32nd Annual Santa Monica Mountains Trail Days, 2013

Story by Barb Thomas
For photos, see post on CORBA website by Steve Clark

The 32nd annual Santa Monica Mountains Trail Days was held April 19-21 at the Danielson Ranch in Point Mugu State Park. The event coincided with the week of Earth Day and the beginning of National Volunteer Week. Under perfect skies and a little heat, nearly 140 volunteers participated over the weekend, clearing trails throughout the park. Volunteers included members of the Santa Monica Mountains Trails Council (SMMTC), The Sierra Club, and Concerned Off Road Bicyclist Association (CORBA). Individual volunteers and representatives from the Crenshaw Eco Club Alumni, the California Conservation Corps (CCC), and Amgen Inc. participated in the event. Everyone received wonderful goodie bags with aluminum water bottles donated by NPS and insulated travel mugs donated by Giant Bicycle. The effort was noticed by park users, most of whom thanked the volunteers they met that day. The younger kids worked Blue Canyon, clearing mule fat and trimming back overhanging branches while watching out for poison oak. They were thrilled to see the Mounted Volunteer Patrol horses and excited when they were "deputized" as Junior Rangers. The Sierra Club and SMMTC folks tackled the Coyote Trail from both ends, working toward the center. CORBA and others from SMMTC worked Wood Canyon Vista from bottom to top with State Park staff helping with the pole saw and trimmer. Other volunteers with the help of crew leaders from SMMTC worked "Toe Stubber", Old Boney, and Chamberlain trail with the CCC. State Parks, NPS, CORBA, and SMMTC provided tools for the workers. At the end of the day on Saturday, we gathered for a wonderful BBQ cooked by BBQ master Blake Steele from State Parks with the help of NPS staff, friends, and staff from State Parks. There was a lively raffle where some folks showed their gratitude in fun and entertaining ways! After the evening food was cleared away, Leigh Collins from State Parks presented a wonderful campfire program on bats and we closed the evening with a flag retirement ceremony that was very touching.

On Sunday, we had more volunteers than normal and were able to accomplish a good bit of work. Staff members, friends, and families from Amgen worked Lower Sycamore Canyon and the lower portion of Fossil trail on Sunday. The CORBA crew finished up the last half mile of Wood Canyon Vista and work continued on Toe Stubber and Blue Canyon, both of which were overgrown and thick the poison oak. After working, there was another reffle and a 7 layer cake donated by Claim Jumper. In all, approximately 4.75 miles of trail was cleared throughout the park.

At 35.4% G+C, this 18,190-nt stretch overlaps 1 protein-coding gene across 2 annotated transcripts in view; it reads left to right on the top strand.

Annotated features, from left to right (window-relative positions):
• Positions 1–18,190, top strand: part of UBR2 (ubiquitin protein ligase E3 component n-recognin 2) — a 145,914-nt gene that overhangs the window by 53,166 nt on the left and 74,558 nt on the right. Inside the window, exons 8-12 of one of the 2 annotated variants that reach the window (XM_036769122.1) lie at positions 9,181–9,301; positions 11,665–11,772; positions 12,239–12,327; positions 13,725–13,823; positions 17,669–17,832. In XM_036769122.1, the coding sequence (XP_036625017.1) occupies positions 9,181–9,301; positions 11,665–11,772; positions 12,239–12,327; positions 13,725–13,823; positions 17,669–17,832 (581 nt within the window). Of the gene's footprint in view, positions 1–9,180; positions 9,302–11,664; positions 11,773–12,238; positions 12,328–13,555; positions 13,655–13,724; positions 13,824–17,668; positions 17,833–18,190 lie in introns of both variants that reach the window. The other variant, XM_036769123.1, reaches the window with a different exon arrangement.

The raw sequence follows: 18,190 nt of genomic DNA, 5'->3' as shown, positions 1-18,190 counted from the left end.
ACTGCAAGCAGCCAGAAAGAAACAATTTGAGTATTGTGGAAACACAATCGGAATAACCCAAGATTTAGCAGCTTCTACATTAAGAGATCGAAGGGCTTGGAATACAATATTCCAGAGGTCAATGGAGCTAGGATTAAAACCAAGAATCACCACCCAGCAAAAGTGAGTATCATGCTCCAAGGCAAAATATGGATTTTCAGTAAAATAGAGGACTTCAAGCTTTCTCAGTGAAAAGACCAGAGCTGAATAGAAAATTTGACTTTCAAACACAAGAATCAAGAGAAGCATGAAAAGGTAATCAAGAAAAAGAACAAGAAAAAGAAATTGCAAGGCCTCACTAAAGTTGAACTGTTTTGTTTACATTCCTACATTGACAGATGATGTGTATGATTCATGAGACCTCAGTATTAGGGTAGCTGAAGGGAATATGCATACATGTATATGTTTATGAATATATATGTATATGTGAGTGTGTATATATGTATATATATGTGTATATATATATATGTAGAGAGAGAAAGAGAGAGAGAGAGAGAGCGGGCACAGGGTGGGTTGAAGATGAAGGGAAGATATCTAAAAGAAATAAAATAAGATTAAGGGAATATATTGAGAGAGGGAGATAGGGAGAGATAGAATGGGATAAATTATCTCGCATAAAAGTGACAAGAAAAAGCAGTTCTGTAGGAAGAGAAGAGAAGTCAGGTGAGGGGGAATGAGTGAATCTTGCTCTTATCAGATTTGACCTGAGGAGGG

As always, I am overwhelmed and grateful to all the folks who come to this event and make such a huge effort on our trails. With many returns year-after-year, it's like a big family reunion. There's always new folk' joining this trail family and new stories to tell, time to catch up with each other, a time to work, and a time to just enjoy the company around the campground fireplace. I made a new BFF with a young boy about 5 years old and I have such a fond memory of a little girl on the trail who summed up everything when she said with a huge smile, I am SO lucky to be out here and I am having SO MUCH FUN!!

Epilogue: Less than 2 weeks after Trail Days, a devastating wild fire burned through Point Mugu State Park, heavily damaging nearly all of Sycamore Canyon, including the trails we worked. The campground and adjacent ranger house was saved, thanks to heroic efforts of our wildland firefighters. After years in the park you make friends with it, the beautiful trees, the amazing habitat, the bratty little critters that try to steal your food, and the ancient history locked in the mountains that's so real you can feel it. Much of that is gone. Many majestic oaks are no more. It was very sad to see the burned landscape, the terrible damage and quite shocking to know that shrub so thick we could barely cut through it was gone in a flash. At the same time, in our initial foray into the canyon to repair as many trails as possible, there were signs of life emerging…an untouched prickly pear blossom, a bobcat, the parrots and crows, a squirrel, lizards, ants. Life will come again to the beautiful canyons so many love and enjoy. And we have our memories.

Also see: Steve Clark's description of the outing plus many photos on CORBA's blog.